There are a few ruminants in the way. The coming of livestock created the landscape we picture as quintessentially Scottish—rugged, denuded hillsides covered in short grass. In the larger sense, hoofstock also wrought the country’s capitulation to its southern neighbor. In 1707, when the Scottish Parliament dissolved itself, voting for the Treaty of Union with England, it did so to preserve the market for hides, beef, and mutton. At the end of that century, the same class of landowners let loose their “factors,” property managers who drove smallholders off the land during the infamous Highland Clearances, burning their thatched huts, starving them out to create a sheep walk. Ecologically, the whole country is a kind of Culloden—the moor where British troops slaughtered Highland clansmen in a brutal 1746 rout—laid waste in an act of enforced national unity.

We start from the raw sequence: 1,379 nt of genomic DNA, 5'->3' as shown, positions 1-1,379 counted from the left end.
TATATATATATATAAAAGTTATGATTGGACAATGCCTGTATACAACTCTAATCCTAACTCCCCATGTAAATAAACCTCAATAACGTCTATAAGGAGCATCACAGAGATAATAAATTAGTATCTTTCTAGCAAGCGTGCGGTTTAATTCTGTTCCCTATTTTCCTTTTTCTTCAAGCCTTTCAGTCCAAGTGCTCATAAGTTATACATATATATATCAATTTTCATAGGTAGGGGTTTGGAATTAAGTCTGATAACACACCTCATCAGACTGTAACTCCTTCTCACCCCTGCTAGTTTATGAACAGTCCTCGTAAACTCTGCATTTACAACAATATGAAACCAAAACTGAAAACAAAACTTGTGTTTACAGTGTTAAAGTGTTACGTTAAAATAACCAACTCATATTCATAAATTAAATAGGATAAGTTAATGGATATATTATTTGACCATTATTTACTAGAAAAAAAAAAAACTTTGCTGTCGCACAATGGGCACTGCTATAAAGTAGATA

Thus, beneath the superficially peaceful surface of Scotland simmers a longstanding discontent. Politically, the country is roiled by nationalism, fully engaged in “devolution,” the process of hedged independence set in motion a decade ago, when citizens voted in 1997 to reawake their slumbering Parliament. On the ground, Scots are as restive with an Anglicized landscape as they are with Anglo rule. “Who owns Scotland?” cries Rob McMorran, coordinator of a group of activists known as the Scottish Wild Land Group. “Up until a few years ago, God owned Scotland. It was a feudal system of ownership.” It many ways—despite passage of land reform in 2003—it still is. McMorran is echoing the title of a popular book and website, Who Owns Scotland? which reports that a mere 343 private individuals own half the country’s 19 million acres. Scotland’s two national parks, also created in 2003, are not nationalized: The majority of land within them is owned and managed privately, with continued sheep grazing and commercial forestry.